God bless Felicia P. Fields, Chic Street Man and the other performers in the blues music revue at Writers Theatre in Glencoe, one town over from Highland Park. The show, and perhaps blues shows more than others, must go on. Two days after the terrible melee on the North Shore, Fields and company worked to create a safe, communal evening for an audience in a traumatized place. The evening began solemnly when Writers Theatre’s interim artistic director Bobby Kennedy introduced himself. (His very name caused a murmur in the audience.) Kennedy read a thoughtful statement that acknowledged the events of the Fourth and the necessary grief over them. He also thanked the audience for choosing to come. The theater, he noted, speaking generally, is a place where people come together to share an experience, and that in the coming performance, Kennedy knew, Felicia Fields would bring us closer. She and her fellow performers did that, but it was unlike either Writers’ typical night of good theater or a night in a rollicking blues club. At its best, the evening offered sober consolation and an affirmation of life even in the face of pain.
Not that things started note-perfect. To be sure, Fields and her ensemble are a superb mix of musicians and entertainers. Fields, who is a local favorite, Tony nominee (“The Color Purple”) and who was a standout in the recent “Blues in the Night” at Porchlight, is a commanding contralto with a powerfully sweet, raspy timbre. In a silver dress bedecked with sequins, she makes the most of small movements on her big frame. Fields metes out knowing looks, a cocked head, a daggering index finger and other tools of the blues queens’ arsenal with forceful frugality. Her powerhouse vocals are less sparing. Alas for the circumstance of this particular evening, the standard blues fare that courses over mojo, infidelity and lovers’ obsessions, which normally Fields and crew likely light up, seemed dropped in from another time. Fields teases her audience, but that, too, felt odd. The audience seated at the vulnerable ringside cafe tables tried to be game, but their voices were subdued and Fields needed to ask them to repeat answers to her questions two or three times.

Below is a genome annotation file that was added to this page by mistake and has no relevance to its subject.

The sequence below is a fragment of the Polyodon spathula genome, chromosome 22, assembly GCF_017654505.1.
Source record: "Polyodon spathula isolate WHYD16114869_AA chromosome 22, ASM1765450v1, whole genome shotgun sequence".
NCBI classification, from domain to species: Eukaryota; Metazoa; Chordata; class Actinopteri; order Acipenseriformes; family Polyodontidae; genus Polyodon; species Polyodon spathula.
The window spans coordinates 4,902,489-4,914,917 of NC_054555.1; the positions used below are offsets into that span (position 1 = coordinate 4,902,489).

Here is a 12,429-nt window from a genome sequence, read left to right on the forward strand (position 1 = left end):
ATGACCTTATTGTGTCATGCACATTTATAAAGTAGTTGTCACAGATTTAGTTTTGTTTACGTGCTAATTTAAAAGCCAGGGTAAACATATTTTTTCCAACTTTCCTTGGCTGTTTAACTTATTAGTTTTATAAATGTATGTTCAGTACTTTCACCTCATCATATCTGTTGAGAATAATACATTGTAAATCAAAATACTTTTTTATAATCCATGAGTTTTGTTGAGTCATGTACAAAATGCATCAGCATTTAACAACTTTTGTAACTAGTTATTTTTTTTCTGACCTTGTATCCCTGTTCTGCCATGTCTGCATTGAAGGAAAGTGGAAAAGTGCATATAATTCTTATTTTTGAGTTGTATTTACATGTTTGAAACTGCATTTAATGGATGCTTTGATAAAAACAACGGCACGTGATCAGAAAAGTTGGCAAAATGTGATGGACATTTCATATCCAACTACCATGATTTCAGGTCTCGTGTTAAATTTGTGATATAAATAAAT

The cast caught on. The show takes a serious turn in later numbers. Fields takes time to relate dual stories about when she was young and faced racism and again when her grandchild confronted a similar event decades later. Racism may not have motivated the Highland Park attack, but hate and sociopathy did. Chic Street Man, the sweet-voiced guitar virtuoso and songwriter who is Fields’ chief partner on stage, offered his own tale and original songs that resonated strongly with the night.
The four other ace musicians—Frank Menzies conducting and on keyboard, Julie Poncé on bass, Harold Morrison on drums and Ricardo Jimenez on trumpet—also deserve credit for soldiering on, and for modulating their schtick while keeping their playing hot. As time goes on, the show will fall into new grooves. It may deserve to be remounted when the community is healed. What shouldn’t change is the gratitude the audience and the community must have for Felicia P. Fields, her cast and all others working to make us feel safe and cared for.
“Pearl’s Rollin’ with the Blues: A Night with Felicia P. Fields,” Writers Theatre, 325 Tudor Court, Glencoe, (847)242-6000, writerstheatre.org. Through July 24.